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Opera Tells of Pain and Victory

The youth production, which was performed in Nazi camps, resonated with its director.

by Julie Stoiber
As printed in The Philadelphia Inquirer 3/30/03

The comic French opera was well under way, the main roles cast, the theater booked. Then the e-mail arrived, upending director Karen Saillant Bygott’s plans for a lighthearted spring.

The message, from the father of a girl who had sung in another of Bygott’s productions, urged her to look at a newspaper article about a children’s opera being staged in New York.

It was called Brundibar, and Bygott was overcome as she absorbed the chilling details of how the opera came to be – and the fate of the children who made it famous. “I couldn’t stop crying,” she said.

By the end of that day in mid-February, she had abandoned French romance and thrown herself into Brundibar, which will be performed from May 2 through 4 at Allens Lane Art Center in the Mount Airy section of the city.

Written in 1938 by Czech composer Hans Krasa, Brundibar tells the story of Annette and Little Joe, a brother and sister desperate to get money for milk for their sick mother. They try singing for coins in the town square, but Brundibar, the evil organ grinder, drowns them out.

With the help of a dog, a cat and a sparrow, Annette and Little Joe assemble all the children in the town in a chorus louder than Brundibar’s, and by the end of the day a gleeful Little Joe has a hatful of coins. Brundibar steals the money, but the children overpower him, and the opera concludes with their victory song.

Sixty years ago, that victory song was sung by the children of Terezin, a Nazi concentration camp northwest of Prague. They performed Brundibar 55 times, most often in a barracks, but for special occasions in a gymnasium. Once, their audience was a visiting committee of the International Red Cross. They also performed it for a Nazi propaganda film intended to show the rich life of Terezin inmates.

And that was their final curtain call: Most of the cast members, the opera’s composer, and thousands of other children and adults in Terezin were sent to the gas chambers.

“It’s so overwhelming,” Bygott said.

Brundibar has been staged all over the world, in productions large and small. The one in Mount Airy will feature 40 children, ages 6 to 14, from across Southeastern Pennsylvania and South Jersey.

With each revival of Brundibar, the phone rings in the Tappan, N.Y., home of Ela Stein Weissberger.

Only 100 of Terezin’s 15,000 children survived, and she was one of them. Now 72, she is famous as the girl who played the cat in Brundibar.

“When I’m thinking about it, I’m getting goose bumps,” Weissberger said in a telephone interview. “I can’t believe this little opera is performed in the United States and I’m free like a butterfly.”

Terezin was a collection point for many composers, musicians and artists. One of the inmates was a teacher, Rudy Freudenfeld, whose father ran an orphanage in Prague where Brundibar had been performed twice. Freudenfeld arrived at Terezin with the piano score from the opera hidden in his suitcase.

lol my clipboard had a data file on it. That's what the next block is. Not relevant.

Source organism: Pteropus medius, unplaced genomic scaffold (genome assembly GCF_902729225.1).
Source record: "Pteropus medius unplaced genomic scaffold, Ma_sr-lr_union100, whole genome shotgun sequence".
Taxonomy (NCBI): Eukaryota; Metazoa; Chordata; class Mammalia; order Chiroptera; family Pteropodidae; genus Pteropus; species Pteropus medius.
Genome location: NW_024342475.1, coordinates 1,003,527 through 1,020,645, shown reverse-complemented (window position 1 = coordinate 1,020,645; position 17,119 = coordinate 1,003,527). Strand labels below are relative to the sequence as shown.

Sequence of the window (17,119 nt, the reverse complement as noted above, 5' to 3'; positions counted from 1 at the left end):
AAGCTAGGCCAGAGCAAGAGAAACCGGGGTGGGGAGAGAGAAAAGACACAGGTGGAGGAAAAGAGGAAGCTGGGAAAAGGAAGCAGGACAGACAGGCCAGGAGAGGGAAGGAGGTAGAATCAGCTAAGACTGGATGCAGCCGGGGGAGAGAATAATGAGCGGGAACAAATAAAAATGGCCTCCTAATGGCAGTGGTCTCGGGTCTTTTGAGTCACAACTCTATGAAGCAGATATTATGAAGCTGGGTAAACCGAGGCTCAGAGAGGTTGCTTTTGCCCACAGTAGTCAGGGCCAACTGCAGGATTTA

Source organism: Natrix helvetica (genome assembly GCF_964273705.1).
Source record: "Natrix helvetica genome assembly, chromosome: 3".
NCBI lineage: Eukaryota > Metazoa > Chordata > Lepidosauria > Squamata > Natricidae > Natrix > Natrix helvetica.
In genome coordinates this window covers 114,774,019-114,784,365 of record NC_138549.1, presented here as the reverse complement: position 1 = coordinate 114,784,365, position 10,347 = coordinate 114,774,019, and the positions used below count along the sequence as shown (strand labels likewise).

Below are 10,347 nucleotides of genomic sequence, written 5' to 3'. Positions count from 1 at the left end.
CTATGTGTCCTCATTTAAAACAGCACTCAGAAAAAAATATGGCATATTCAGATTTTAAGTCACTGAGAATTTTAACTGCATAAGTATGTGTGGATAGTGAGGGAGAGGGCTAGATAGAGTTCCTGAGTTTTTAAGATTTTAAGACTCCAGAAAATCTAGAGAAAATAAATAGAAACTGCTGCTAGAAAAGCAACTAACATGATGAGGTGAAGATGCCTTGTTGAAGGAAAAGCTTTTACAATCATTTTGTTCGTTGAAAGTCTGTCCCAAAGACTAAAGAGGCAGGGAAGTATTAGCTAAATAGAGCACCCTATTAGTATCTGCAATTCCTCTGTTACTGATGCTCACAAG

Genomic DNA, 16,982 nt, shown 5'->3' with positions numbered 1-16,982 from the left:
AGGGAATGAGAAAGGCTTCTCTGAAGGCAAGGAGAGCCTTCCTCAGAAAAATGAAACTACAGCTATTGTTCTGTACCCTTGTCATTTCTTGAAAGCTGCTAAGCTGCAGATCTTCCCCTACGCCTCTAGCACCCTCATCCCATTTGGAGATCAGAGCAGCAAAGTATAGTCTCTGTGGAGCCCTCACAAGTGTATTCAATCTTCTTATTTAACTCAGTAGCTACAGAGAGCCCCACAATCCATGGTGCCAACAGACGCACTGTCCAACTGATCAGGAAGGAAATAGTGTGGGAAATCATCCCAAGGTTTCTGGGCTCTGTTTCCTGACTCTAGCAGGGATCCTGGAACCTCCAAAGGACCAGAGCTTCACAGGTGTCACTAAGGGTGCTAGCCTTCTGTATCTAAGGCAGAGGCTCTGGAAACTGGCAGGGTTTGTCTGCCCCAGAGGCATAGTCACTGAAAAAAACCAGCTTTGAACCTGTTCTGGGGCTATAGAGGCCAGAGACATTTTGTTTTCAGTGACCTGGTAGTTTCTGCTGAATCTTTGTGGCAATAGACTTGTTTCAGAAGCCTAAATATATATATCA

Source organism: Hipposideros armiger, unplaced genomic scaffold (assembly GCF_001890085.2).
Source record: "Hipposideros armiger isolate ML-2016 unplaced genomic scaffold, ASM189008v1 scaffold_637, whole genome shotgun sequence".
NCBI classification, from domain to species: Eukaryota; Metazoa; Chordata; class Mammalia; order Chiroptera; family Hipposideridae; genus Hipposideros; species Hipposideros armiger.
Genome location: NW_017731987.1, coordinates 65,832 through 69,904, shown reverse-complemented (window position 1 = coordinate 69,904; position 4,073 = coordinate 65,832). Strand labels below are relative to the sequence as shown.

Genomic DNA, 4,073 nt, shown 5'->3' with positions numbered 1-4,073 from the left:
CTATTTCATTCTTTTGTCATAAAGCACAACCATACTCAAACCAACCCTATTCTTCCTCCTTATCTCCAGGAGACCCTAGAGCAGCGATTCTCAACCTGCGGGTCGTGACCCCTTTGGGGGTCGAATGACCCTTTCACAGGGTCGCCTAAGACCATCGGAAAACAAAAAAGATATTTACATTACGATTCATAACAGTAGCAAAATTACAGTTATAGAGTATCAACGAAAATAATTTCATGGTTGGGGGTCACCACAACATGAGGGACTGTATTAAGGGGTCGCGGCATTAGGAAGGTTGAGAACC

Krasa, its composer, was already in the camp, and together they got permission from the Nazi guards to stage the opera. Freudenfeld conducted auditions.

“When it came my turn, somehow after I sang la-la-la he said, ‘You be the cat,’ and from that moment, he called me Kitty,” Weissberger remembers. “I wore my sister’s ski pants and my mother’s sweater.”

Freudenfeld was in forced labor at a mine, and many nights would arrive for rehearsal directly from work. “Not even a chance to wash his face,” Weissberger said. “He was for me, and probably for many other kids, a god.”

A lullaby in Brundibar still makes Weissberger cry. In the Mount Airy production, that lullaby is the only song that will be sung in the original Czech. Bygott, a soprano, sang it one night recently for visitors in the third-floor studio of her Center City home. “Beautiful,” said Laraine Winter when the song ended. “It’ll be charming.”

Winter’s son, Samuel, 14, has the role of the dog in Brundibar, his bark based on observations of the family mutt, Socrates.

He was one of the last actors to be cast. The rehearsal schedule will be intense. For an opera such as this, Bygott would like six months to prepare, but she came late to Brundibar and is fervent about making it happen.

“It’s given me a chance to express my own grief as I cry for these children,” she said.

The tears roll as Bygott talks about the source of that grief. Four years ago, she was attacked in front of her Lombard Street home by a man she’d chastised for urinating in a trash container. Her husband, Bernie, her childhood sweetheart, wrestled the man to the ground and held him until police came. Then Bernie collapsed in cardiac arrest. By the time medics revived him, Bernie was in a coma from which he would never recover.

For 16 months Bygott and her sons Bernard and Christian kept Bernie on a hospital bed in their living room, devoting themselves to his care. He died in June 2000.

“Just like the children in Terezin, we’re going through our own journey after a tragedy,” Bygott said.

When Bygott felt the children of Terezin helping her cope with her own devastation, she asked Christian, 20, a singer, to assist with casting in hopes that he, too, would benefit.

“We’re all trying to heal from things, aren’t we?” Bygott said. “Life is just that way.”

Opera Tells of Pain and Victory

1st opera in Western History set in Korea

“Shim Chung”- the opera International Opera Theater will create this summer in Italy, will be the very 1st opera ever created in western history to be set in Korea. This opera will provide a unique opportunity to participate in musical history!!!
14 Operas have been set in Asia- NONE HAVE EVER BEEN SET in Korea.

AFTER 300 YEARS: The 1st KOREAN OPERA will be “Shim Chung”
Composed by AN ITALIAN, Conducted by AN ITALIAN, SUNG IN ITALIAN & Premiered in ITALY: in Comune di Città della Pieve

The Korean culture is a unique culture- Koreans started fighting for independence in 1919 & finally achieved it in 1945, after a long & arduous struggle. 2019, marks the 100th anniversary of The Korean Independence movement! International Opera Theater celebrates this momentous occasion with this wonderful opera, based on an ancient Korean story which shares the power of a daughter’s unconditional love for her blind father- a love so profound, that she is willing to sacrifice her life so that he might see..

1- 1719: “Teuzzone” (Vivaldi) Italian- Set in China